“While I’m sitting here in line, my produce is rotting in the fields,” farmer Richard Rondón said as he gave away summer squash as long as his arm from the back of his pickup truck to people passing by. “I got nothing to harvest with.”
The collapse of national food production will be nearly impossible to replace with food from abroad, economists say.
Venezuelan imports per capita in April fell to the lowest level since the 1950s, as the country ran out of hard currency amid a worsening economic crisis and the tightening of U.S. sanctions, according to Torino Capital, a brokerage firm. The country’s imports totaled just $303 million in April, down 92% from the same month in 2012.
“With this level of imports and given the destruction of Venezuela’s agricultural sector, it will be very difficult to avoid a significant deterioration in the availability of food,” said Francisco Rodríguez, Torino Capital’s chief economist.
The fuel crunch came at a time when many Venezuelans were already going hungry. In December, the month before America imposed its toughest sanctions, only 55% of Venezuelans ate three meals a day, according to Delphos, a local pollster.
The impact of gas shortages in the fields is already felt in the cities. The price of carrots, potatoes and plantains has more than doubled in Caracas’ main wholesale food market in the past month, overshooting even the country’s runaway inflation rate — estimated at about 26% a month — according to market traders.
A 120-pound sack of potatoes now costs five times the Venezuelan monthly minimum wage. Faced with skyrocketing food costs, the majority of Venezuelans have been reducing their consumption of vegetables in favor of less nutritious foods like pasta, rice and processed corn, which many get in the government’s subsidized food boxes.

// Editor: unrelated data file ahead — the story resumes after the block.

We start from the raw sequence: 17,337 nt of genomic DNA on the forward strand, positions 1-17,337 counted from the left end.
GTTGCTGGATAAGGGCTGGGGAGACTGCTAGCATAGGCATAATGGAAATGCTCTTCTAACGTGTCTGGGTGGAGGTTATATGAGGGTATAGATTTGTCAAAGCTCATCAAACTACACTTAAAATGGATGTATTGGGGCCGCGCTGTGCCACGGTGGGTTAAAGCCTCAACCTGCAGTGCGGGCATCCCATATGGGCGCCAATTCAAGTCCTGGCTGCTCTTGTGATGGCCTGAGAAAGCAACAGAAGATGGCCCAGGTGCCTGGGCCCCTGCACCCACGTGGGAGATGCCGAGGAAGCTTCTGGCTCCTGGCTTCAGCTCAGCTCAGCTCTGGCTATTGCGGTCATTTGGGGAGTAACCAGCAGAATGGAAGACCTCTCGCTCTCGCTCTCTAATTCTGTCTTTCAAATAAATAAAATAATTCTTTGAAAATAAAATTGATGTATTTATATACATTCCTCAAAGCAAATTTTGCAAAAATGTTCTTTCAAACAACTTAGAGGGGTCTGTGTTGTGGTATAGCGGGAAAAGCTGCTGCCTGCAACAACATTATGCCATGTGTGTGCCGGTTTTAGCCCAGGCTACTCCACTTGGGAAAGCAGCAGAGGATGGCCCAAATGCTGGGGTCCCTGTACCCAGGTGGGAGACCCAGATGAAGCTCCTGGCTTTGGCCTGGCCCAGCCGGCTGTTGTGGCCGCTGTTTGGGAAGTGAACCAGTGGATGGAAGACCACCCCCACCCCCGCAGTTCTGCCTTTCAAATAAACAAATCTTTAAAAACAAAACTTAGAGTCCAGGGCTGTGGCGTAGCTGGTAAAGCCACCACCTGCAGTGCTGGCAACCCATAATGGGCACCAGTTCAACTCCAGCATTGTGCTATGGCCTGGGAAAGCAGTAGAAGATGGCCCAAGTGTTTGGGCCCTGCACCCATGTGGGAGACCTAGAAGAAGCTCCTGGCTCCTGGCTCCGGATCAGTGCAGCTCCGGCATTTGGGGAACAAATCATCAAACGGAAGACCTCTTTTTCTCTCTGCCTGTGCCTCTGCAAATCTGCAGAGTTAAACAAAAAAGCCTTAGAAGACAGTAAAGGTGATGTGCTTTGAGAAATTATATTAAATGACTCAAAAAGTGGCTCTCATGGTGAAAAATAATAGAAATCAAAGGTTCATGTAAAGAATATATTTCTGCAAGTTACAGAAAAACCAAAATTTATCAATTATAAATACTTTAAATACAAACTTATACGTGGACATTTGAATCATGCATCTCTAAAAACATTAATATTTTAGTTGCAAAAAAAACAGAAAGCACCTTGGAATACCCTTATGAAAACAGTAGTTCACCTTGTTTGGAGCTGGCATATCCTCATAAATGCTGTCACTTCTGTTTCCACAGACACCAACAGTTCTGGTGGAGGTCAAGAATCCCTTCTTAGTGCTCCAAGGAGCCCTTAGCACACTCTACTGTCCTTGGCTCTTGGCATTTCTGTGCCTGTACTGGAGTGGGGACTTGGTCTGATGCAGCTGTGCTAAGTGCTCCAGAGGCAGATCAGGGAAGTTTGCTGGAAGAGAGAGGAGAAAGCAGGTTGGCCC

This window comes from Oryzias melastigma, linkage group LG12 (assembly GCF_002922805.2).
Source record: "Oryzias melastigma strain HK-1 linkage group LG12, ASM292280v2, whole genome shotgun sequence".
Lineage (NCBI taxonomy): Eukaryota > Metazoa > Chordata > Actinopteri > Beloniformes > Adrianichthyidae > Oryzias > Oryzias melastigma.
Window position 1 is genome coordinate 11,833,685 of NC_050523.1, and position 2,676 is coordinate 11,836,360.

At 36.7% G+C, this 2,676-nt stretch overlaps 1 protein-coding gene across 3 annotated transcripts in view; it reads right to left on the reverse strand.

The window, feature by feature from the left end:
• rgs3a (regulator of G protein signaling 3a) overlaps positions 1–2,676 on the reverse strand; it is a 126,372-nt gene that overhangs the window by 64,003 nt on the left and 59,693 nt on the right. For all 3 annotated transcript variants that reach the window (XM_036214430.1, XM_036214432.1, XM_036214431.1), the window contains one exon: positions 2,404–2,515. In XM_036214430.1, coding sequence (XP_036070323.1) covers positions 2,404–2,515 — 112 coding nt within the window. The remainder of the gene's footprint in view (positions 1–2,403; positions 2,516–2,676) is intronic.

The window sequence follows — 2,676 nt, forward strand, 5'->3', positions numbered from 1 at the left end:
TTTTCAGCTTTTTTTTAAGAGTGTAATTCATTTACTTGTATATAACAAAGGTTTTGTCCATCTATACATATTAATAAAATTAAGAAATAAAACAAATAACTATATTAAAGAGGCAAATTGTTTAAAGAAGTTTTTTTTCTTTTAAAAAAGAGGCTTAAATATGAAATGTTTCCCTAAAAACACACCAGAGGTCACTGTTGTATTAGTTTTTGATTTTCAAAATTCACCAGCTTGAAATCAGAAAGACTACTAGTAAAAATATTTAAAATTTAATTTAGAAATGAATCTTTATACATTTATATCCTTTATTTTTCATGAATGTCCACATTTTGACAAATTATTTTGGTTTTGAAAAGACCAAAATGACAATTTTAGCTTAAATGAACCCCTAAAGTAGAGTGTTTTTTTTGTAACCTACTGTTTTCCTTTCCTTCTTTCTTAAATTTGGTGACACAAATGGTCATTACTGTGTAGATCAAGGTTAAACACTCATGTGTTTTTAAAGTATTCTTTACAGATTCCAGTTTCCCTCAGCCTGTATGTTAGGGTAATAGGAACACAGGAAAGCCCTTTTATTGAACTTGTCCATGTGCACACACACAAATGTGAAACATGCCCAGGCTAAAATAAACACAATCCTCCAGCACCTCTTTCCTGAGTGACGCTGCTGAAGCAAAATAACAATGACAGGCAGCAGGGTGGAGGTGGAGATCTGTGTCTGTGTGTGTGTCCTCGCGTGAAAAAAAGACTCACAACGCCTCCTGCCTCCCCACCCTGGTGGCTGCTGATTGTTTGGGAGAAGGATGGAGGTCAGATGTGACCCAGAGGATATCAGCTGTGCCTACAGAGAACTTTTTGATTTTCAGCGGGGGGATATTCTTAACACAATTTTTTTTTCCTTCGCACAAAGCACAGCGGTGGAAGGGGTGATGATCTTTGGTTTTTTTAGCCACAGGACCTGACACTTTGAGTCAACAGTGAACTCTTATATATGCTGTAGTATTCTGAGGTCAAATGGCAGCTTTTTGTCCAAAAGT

Only a third of Venezuelan households bought vegetables other than cheap local root plants on weekly basis in 2017, according to the latest figures from annual nutritional survey co-written by Fundación Bengoa, a local nonprofit. Consumption of vegetables and other nutrient-rich foods has slid further since, contributing to “the hidden hunger of Venezuelans,” according to Maritza Landaeta, a researcher with the organization.
“It can’t be possible that the country is going without food and here we are with 6,000 hectares of vegetables, paralyzed,” said the head of Pueblo Llano’s La Trinidad cooperative, Augusto Alarcón. The area is equivalent to 15,000 acres.
Soaring vegetable prices for city dwellers are not benefiting the producers, but only reflect the soaring logistical costs.
The expense of transporting potatoes from Pueblo Llano to Caracas has tripled in the past few months, said Oswaldo García, one of the last surviving vegetable wholesalers in the region. While car fuel at the pump in Venezuela is nearly free, shortages force logistics companies to make up the shortfall on the black market, where a gallon of gasoline costs up to $6.50, or nearly three times the average price in the United States.
Two years ago, García operated a fleet of 70 trucks which shuttled 120 types of fresh vegetables across the country. Today, he has 15 trucks left.
To deal with the gasoline shortages, some food transporters have been switching to trucks powered by diesel, which has been better supplied. Gasoline, however, remains a crucial part of the farming chain of production, from the transportation and feeding of workers, to the operation of pumps and the sourcing machinery parts.
The shortage has hamstrung the time-sensitive rice and corn harvest in Portuguesa state. In May, it prevented farmers from planting a new crop before the rainy season.
“When it’s time to harvest again in four months, we will see the full cost of this” shortage, said Victor Sánchez, a farmer from the Portuguesa town of Turén.
His neighbor, Roberto Latini, came to Turén as a boy with his father from Italy in 1956, attracted like hundreds of his compatriots by the offer of free land in a model farming colony built by Marcos Pérez Jiménez, the country’s military ruler.
Last month, Latini left all his fields fallow for the first time.
“This decision has changed my life — it brings fear, anguish,” said Latini, who relies entirely on farming and only has enough savings to survive until the next planting season.